Written by David Einhorn via huffingtonpost.com
A Jelly Donut is a yummy mid-afternoon energy boost.
Two Jelly Donuts are an indulgent breakfast.
Three Jelly Donuts may induce a tummy ache.
Six Jelly Donuts — that’s an eating disorder.
Twelve Jelly Donuts is fraternity pledge hazing.
My point is that you can have too much of a good thing and overdoses are destructive. Chairman Bernanke is presently force-feeding us what seems like the 36th Jelly Donut of easy money and wondering why it isn’t giving us energy or making us feel better. Instead of a robust recovery, the economy continues to be sluggish. Last year, when asked why his measures weren’t working, he suggested it was “bad luck.”
I don’t think luck has anything to do with it. The blame lies in his misunderstanding of human nature. The textbooks presume that easier money will always result in a stronger economy, but that’s a bad assumption. Here is a good example of how a real family responds to monetary policy.
Consider my neighbors, Homer, Marge, and their three adult children, Bart, Lisa and Maggie. Homer has retired from the nuclear plant, and he and Marge live off savings and Homer’s pension. Bart is in a bit of trouble with too much credit card debt and an underwater mortgage. Lisa has been putting away her salary and has enough for a downpayment on her first home. Maggie owns her own business and is ready to expand.
When interest rates are high, Homer and Marge park their savings in CDs or Money Market accounts and get a decent return. There is no incentive for them to take much risk with their money. Bart gets into trouble very quickly and defaults on his loans. Lisa decides she can’t afford a mortgage until rates fall. And Maggie, who’s been helping out Bart with some of his expenses, believes that she’d make money if she grew the business, but possibly not enough to service the debt she’d be undertaking.
When interest rates are low, everything changes. Homer and Marge are getting only a little interest on their savings, and are struggling to live off Homer’s pension. They need to rethink their finances. Bart can manage to keep up the minimum payments on his credit cards and stay in his house. Lisa can get a cheap mortgage, and Maggie doesn’t need to make such optimistic assumptions in order to expand her business.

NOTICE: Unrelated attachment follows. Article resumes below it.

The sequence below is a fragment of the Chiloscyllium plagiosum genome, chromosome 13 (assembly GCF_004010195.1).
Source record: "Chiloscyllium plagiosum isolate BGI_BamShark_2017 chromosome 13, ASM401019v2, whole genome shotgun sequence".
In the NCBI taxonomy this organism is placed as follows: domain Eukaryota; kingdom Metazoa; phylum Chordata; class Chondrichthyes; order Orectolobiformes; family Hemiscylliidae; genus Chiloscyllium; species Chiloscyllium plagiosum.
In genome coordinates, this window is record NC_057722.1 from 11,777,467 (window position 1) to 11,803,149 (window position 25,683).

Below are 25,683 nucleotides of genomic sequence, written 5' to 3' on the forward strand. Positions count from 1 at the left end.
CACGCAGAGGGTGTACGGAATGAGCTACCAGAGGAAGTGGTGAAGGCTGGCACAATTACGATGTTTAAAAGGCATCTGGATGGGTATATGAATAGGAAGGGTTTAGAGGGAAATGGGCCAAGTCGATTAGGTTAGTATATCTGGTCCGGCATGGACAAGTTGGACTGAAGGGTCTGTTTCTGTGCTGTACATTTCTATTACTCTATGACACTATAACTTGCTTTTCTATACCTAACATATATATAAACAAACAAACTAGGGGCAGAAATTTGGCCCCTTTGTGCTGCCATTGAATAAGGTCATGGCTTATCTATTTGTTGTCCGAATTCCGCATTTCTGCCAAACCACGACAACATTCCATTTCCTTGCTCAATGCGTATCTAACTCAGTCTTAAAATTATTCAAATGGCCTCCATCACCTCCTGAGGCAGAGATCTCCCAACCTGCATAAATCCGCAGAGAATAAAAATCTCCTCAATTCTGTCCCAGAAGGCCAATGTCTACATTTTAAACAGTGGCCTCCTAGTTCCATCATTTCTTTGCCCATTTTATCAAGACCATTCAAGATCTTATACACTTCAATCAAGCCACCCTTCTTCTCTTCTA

Everyone agrees that low interest rates are a good way to stimulate a stalled economy. The Fed takes this logic a step further. It believes that if low interest rates are good, then zero-interest rates must be even better. As a brief emergency measure, such drastic behavior is reasonable and can even be necessary. In 2008, Chairman Bernanke had near unanimous support for his decision to drop rates to near zero. At the peak of the crisis, it made sense. But that was four long years and many jelly donuts ago. In the 2012 economy, a zero rate policy not only adds no benefit, it’s actually harmful. Just ask the Simpsons.
When Homer was approaching 65, he and Marge met with a financial planner to figure out if they had enough money saved for retirement. They assumed they’d live to be 90, and could count on receiving a fixed amount from Homer’s pension and social security checks. Marge, the cautious one, has not forgotten that stock market meltdown better known as the bursting of the tech bubble. She didn’t want to take any investment risk and was content to have just enough for regular haircuts for herself, a bowling and beer budget for Homer, and visits with the children. They were told that, with nominal interest rates at 3%, they could safely retire with $200,000.
“What happens if interest rates go to zero and stay there?” Marge asked the advisor.
“You mean indefinitely? If you weren’t willing to start taking investment risk, you’d need 50% more in savings, or $300,000. But why would you ask such a silly question?” asked the advisor.
To which Marge replied, “Well, we were thinking about moving to Japan…”
Homer and Marge aren’t the only ones doing this sort of math. Every single day for the next 19 years, more than 10,000 Baby Boomers will turn 65. Those who started saving for retirement 15 years ago are suddenly finding themselves with insufficient savings to do so.
Some will stay in the work force longer, some will drastically reduce their spending, and some will do both. In a recent survey, 20% of U.S. workers say they have postponed their planned retirement age at least once during the last year. And those who have already retired have fewer options. Returning to the workforce could be challenging. David Rosenberg points out that the workforce for those 55 and older has expanded by 4 million since the start of the recession, and they are returning to the workforce at lower wages. Even more challenging is trying to find safe investments that generate a decent yield.
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